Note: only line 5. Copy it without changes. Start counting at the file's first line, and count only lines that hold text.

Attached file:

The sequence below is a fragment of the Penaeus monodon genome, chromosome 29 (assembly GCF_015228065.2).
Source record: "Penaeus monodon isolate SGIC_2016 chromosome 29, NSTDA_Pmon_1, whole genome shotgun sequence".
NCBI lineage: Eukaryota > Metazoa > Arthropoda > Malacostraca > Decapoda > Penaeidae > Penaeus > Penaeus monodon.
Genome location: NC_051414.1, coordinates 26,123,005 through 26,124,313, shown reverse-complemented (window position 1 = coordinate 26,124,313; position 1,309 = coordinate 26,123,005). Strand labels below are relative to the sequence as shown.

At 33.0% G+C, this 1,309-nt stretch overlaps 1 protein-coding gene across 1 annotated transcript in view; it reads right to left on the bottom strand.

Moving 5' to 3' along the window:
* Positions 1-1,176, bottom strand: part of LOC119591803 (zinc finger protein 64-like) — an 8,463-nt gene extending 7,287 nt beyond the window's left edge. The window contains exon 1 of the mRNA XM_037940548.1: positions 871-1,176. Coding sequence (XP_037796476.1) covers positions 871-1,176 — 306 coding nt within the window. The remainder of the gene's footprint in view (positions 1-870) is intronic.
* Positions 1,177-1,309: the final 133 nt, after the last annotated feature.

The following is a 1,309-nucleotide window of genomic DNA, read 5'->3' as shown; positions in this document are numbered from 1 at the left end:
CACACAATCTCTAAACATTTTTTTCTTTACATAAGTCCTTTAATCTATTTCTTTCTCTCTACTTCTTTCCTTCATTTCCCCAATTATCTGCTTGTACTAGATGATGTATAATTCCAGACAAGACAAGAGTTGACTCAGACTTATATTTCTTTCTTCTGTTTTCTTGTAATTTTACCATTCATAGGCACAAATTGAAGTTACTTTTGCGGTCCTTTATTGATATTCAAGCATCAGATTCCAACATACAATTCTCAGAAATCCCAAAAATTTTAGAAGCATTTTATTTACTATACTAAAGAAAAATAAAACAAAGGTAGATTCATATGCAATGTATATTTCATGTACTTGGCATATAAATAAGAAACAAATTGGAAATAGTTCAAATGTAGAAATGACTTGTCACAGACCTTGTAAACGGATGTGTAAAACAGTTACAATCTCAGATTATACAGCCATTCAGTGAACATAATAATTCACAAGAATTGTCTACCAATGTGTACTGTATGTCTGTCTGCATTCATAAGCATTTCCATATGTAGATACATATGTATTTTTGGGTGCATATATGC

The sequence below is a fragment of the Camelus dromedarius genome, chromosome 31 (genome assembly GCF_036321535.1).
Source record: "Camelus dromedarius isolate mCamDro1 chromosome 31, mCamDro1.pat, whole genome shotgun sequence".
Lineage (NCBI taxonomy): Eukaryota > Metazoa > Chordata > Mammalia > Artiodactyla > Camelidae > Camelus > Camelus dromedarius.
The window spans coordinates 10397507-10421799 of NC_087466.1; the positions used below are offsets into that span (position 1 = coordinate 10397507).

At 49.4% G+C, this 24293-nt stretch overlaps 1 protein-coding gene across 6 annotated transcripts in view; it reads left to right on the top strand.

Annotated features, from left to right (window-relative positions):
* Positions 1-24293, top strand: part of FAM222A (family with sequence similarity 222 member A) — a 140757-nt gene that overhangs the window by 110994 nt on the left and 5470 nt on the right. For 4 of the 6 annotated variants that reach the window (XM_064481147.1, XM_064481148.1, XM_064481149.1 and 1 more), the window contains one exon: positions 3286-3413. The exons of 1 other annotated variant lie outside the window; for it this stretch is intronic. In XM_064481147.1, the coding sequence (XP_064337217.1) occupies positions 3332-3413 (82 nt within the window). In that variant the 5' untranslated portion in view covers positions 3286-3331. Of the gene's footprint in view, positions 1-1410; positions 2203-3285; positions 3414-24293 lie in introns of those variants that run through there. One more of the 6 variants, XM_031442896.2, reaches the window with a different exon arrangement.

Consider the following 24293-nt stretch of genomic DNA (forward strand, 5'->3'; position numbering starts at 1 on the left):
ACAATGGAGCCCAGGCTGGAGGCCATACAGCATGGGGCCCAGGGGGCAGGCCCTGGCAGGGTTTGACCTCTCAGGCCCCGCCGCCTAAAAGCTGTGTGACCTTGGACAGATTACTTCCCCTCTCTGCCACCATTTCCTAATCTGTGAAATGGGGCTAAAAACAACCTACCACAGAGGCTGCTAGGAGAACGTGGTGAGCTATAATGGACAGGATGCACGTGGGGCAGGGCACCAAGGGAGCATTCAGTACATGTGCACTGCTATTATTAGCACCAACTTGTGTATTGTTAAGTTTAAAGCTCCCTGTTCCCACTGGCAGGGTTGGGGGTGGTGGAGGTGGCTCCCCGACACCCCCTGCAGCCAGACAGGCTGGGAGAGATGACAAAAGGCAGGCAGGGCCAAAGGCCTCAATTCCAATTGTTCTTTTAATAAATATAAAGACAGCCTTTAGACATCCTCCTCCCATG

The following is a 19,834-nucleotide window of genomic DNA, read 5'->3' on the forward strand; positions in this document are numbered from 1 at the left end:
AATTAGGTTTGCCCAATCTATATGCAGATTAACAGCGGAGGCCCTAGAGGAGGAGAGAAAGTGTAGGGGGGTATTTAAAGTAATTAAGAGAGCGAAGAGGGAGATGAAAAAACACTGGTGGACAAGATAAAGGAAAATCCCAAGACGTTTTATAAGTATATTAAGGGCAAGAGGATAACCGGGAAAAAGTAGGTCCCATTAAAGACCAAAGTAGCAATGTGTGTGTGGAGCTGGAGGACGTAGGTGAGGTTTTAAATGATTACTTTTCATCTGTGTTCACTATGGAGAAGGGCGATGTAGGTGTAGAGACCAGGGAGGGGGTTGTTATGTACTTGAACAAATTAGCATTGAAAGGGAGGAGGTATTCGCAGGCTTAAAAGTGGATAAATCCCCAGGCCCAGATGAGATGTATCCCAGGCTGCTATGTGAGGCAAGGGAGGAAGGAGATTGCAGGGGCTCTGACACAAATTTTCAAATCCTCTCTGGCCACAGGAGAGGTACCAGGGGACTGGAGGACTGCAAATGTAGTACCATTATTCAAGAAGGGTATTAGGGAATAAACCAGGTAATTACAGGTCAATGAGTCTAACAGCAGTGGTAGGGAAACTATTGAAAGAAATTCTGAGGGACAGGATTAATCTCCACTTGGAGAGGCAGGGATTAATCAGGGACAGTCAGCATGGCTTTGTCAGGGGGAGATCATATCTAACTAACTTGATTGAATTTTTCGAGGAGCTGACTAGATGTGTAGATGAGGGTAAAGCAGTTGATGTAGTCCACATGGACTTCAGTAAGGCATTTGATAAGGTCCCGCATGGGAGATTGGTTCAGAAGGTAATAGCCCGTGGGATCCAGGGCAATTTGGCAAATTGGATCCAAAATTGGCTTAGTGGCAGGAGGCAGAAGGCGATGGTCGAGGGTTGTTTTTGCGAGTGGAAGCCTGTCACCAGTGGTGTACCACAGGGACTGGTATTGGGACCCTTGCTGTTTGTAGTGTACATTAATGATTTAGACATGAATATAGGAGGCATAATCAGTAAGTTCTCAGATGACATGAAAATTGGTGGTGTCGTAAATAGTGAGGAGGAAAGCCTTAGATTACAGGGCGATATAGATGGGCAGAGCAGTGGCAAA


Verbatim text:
At 33.0% G+C, this 1,309-nt stretch overlaps 1 protein-coding gene across 1 annotated transcript in view; it reads right to left on the bottom strand.